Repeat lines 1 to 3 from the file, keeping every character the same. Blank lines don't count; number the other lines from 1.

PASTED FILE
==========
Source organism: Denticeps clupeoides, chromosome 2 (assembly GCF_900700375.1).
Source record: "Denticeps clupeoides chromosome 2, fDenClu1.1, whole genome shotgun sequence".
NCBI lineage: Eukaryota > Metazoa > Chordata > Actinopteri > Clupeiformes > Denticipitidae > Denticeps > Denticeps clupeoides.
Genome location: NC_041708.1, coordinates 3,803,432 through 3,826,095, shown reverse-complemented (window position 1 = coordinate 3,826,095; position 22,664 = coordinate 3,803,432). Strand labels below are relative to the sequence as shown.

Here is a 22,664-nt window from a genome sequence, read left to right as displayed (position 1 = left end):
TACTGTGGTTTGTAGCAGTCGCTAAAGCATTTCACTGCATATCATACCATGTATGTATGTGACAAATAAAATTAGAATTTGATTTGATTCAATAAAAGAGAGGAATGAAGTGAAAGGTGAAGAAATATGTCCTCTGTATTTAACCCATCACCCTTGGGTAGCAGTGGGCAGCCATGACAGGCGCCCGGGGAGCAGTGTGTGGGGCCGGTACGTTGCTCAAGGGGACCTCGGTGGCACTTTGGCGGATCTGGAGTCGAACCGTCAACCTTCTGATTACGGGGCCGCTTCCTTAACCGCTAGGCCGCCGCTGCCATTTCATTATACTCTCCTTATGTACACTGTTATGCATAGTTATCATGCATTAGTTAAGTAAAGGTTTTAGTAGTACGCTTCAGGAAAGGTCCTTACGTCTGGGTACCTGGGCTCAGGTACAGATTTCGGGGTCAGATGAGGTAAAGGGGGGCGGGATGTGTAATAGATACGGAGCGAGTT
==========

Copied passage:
Source organism: Denticeps clupeoides, chromosome 2 (assembly GCF_900700375.1).
Source record: "Denticeps clupeoides chromosome 2, fDenClu1.1, whole genome shotgun sequence".
NCBI lineage: Eukaryota > Metazoa > Chordata > Actinopteri > Clupeiformes > Denticipitidae > Denticeps > Denticeps clupeoides.